Michael McDonald Recounts First Meeting with Patti LaBelle After Their Hit Duet ‘On My Own’ Was Released

Michael McDonald reveals he first met Patti LaBelle months after their duet “On My Own” hit the radio, reflecting on their unique recording experience in his new memoir.

Michael McDonald and Patti LaBelle in New York City in June 1986. (PHOTO: VIA PEOPLE, RON GALELLA, LTD./RON GALELLA COLLECTION VIA GETTY)
Michael McDonald and Patti LaBelle in New York City in June 1986. (PHOTO: VIA PEOPLE, RON GALELLA, LTD./RON GALELLA COLLECTION VIA GETTY)

In a delightful revelation, Michael McDonald shares in his new memoir, “What a Fool Believes,” the surprising circumstances surrounding his iconic duet with Patti LaBelle, “On My Own.” The Doobie Brothers member and legendary vocalist recounts the serendipitous nature of their collaboration, emphasizing how they had not met in person until months after the song became a radio hit.

Released in 1986, “On My Own” was an unexpected triumph for both artists. However, in a time when digital collaboration was less common, McDonald and LaBelle recorded their parts separately, leading to a unique dynamic that McDonald now views as fortuitous. He reflects on this in his memoir, explaining how the separation allowed each artist to bring their best to the table without the pressure of immediate in-studio collaboration.

“I was telling [Patti] just the other night how it was so funny how we hadn’t met. The song was recorded and it was out on the radio. We still hadn’t met until we had to do The Tonight Show [months later]. That was the first time we actually met and did the song together,” McDonald, 72, tells PEOPLE exclusively.

McDonald, known for his smooth, soulful voice and profound musicality, admits that performing live alongside LaBelle, a powerhouse of improvisation and live performance, might have been intimidating. “Patti’s such a formidable live performer and such an artist at improvisation. And that’s pretty much her thing. I don’t think she sings any song the same way twice,” he says. This recognition of LaBelle’s dynamic performance style led McDonald to appreciate the benefits of recording separately. 

The Doobie Brothers in Amsterdam in January 1975. (PHOTO: VIA PEOPLE, GIJSBERT HANEKROOT/REDFERNS)
The Doobie Brothers in Amsterdam in January 1975. (PHOTO: VIA PEOPLE, GIJSBERT HANEKROOT/REDFERNS)

“Ad-libbing is not one of my favorite things because I don’t know that I’m that good at it. But I was kind of happy I didn’t have to go one-on-one with her in the studio and try to keep up with her at the microphone!” he confesses.

After receiving LaBelle’s recorded vocals, McDonald shaped his part around hers, allowing him to complement her style effectively. This method, he believes, resulted in a more polished and harmonious final product. “I think in the end, it really gave me some ideas on how to sing the song with her at a later date,” he says.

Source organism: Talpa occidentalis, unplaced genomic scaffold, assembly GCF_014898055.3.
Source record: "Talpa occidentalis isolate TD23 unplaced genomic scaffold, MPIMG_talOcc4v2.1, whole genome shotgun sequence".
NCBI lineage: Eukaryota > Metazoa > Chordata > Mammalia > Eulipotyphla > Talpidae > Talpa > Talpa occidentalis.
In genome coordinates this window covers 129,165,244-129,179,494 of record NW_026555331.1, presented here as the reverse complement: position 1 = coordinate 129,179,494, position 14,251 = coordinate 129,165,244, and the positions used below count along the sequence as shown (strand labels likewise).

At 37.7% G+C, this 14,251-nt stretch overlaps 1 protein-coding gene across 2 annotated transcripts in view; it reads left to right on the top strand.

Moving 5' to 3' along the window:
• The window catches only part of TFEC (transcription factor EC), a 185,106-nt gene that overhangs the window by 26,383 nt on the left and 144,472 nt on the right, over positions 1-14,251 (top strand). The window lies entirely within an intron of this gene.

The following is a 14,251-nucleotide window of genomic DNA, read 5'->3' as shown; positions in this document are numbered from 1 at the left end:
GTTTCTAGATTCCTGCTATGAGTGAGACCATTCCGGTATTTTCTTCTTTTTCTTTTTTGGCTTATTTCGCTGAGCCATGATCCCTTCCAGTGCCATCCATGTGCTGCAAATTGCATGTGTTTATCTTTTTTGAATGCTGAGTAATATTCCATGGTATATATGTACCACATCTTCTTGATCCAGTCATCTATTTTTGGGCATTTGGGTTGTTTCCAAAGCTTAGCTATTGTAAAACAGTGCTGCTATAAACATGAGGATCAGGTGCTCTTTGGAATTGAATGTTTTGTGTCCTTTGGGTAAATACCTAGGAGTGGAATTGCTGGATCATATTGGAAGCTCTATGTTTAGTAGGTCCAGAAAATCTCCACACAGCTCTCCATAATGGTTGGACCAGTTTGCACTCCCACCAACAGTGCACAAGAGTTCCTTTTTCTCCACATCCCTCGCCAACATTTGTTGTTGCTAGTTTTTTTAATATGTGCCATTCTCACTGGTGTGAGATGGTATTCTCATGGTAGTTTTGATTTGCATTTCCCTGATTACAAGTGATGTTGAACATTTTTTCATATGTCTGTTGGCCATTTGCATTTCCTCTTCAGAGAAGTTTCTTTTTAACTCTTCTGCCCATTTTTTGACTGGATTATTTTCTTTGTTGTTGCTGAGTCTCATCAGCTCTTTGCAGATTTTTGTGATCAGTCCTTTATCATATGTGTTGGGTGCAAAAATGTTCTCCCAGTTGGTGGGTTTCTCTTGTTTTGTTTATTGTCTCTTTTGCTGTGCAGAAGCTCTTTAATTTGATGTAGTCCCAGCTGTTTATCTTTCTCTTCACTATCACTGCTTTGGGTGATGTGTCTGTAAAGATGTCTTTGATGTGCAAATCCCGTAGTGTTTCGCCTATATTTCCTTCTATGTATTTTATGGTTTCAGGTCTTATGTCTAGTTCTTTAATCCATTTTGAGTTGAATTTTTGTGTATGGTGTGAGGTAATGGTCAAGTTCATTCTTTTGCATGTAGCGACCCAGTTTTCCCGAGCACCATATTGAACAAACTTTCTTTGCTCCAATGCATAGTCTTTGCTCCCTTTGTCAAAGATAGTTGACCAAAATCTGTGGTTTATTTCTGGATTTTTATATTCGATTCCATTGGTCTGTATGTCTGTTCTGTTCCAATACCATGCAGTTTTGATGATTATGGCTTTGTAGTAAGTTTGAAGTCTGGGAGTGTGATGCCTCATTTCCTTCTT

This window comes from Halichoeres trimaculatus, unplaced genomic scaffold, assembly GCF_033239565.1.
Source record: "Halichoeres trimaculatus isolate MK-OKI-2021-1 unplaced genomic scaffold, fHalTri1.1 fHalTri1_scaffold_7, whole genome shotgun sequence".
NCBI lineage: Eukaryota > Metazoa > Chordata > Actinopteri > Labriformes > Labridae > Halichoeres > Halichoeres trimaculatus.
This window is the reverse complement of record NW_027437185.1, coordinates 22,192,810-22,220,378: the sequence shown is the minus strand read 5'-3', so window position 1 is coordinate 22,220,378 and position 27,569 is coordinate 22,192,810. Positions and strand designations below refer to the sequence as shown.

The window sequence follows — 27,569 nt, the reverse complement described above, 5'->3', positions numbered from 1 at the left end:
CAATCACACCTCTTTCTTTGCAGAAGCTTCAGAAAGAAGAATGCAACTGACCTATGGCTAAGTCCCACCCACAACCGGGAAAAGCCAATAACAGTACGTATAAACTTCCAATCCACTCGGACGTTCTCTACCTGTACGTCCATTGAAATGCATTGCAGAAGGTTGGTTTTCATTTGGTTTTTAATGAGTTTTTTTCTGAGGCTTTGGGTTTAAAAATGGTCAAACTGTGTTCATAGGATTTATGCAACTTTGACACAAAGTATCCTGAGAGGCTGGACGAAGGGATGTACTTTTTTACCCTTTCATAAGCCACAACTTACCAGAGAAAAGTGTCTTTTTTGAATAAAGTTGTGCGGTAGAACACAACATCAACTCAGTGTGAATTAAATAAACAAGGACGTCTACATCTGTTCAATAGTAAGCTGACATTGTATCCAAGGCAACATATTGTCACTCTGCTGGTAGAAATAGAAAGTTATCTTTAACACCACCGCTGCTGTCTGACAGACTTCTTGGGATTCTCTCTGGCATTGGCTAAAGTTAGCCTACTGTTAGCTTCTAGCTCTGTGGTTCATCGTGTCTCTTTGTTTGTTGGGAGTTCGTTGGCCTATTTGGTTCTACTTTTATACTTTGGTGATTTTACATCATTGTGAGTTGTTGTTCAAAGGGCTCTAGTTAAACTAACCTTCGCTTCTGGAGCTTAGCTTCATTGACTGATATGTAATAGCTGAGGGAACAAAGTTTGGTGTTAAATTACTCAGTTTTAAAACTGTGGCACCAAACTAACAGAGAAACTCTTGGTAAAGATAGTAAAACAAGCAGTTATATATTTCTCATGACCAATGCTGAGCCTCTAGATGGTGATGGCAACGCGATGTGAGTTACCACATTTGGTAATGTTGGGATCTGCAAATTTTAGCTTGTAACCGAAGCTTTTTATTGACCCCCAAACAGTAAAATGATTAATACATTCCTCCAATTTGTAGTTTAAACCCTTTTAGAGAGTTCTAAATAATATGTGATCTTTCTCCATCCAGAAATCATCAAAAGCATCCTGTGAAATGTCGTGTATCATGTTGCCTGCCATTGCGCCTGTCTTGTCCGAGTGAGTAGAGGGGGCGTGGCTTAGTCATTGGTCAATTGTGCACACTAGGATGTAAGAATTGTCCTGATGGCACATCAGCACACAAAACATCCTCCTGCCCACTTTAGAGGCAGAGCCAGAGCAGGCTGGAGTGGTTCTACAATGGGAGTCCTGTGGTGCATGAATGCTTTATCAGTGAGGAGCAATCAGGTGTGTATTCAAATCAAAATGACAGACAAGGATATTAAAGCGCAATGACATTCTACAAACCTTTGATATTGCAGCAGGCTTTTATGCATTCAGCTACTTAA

Their initial live performance together on The Tonight Show was a significant milestone, marking the first time the two vocal titans shared the same stage. The chemistry they displayed captivated audiences and solidified “On My Own” as a timeless duet.

Fast forward to April of this year, and McDonald and LaBelle reunited for a special three-night R&B cruise. Performing “On My Own” together again, McDonald shared a mixture of excitement and apprehension.

Patti LaBelle in the 1980s. (PHOTO: VIA PEOPLE, ANTHONY BARBOZA/GETTY)
Patti LaBelle in the 1980s. (PHOTO: VIA PEOPLE, ANTHONY BARBOZA/GETTY)

“We sang, ‘On My Own’ together both nights. Although I had wished I was in a little better voice, I hadn’t sung that much in a long time,” McDonald admits. Yet, despite his self-doubt, he was once again mesmerized by LaBelle’s performance.

“It was wonderful. She’s in such great form, it’s just amazing to hear her sing. She hasn’t lost a thing and she was killing it.”

This reunion was particularly meaningful for McDonald, who revealed that performing the duet with LaBelle remains a highlight in his career.

“I almost broke and run on the first show. I was thinking, ‘I don’t know if I can go out there and hold up under the pressure.’ But she was fantastic. It was wonderful to do that song with her a couple more times,” he concludes.

Michael McDonald's What a Fool Believes. (PHOTO: VIA PEOPLE, DEY STREET BOOKS)
Michael McDonald’s What a Fool Believes. (PHOTO: VIA PEOPLE, DEY STREET BOOKS)

Though McDonald has performed “On My Own” solo over the years, he underscores that singing it with LaBelle is a unique and cherished experience. “I always look forward to those moments,” he says, reflecting on the special bond they share through their music.

Michael McDonald’s memoir, “What a Fool Believes,” offers fans an intimate look into his life and career, filled with anecdotes like his collaboration with LaBelle.

The book, now available, is a testament to his philosophy of embracing life’s unpredictability and finding joy in the unexpected. For more on McDonald’s reflections and stories, readers can pick up the latest issue of PEOPLE, available on newsstands everywhere.

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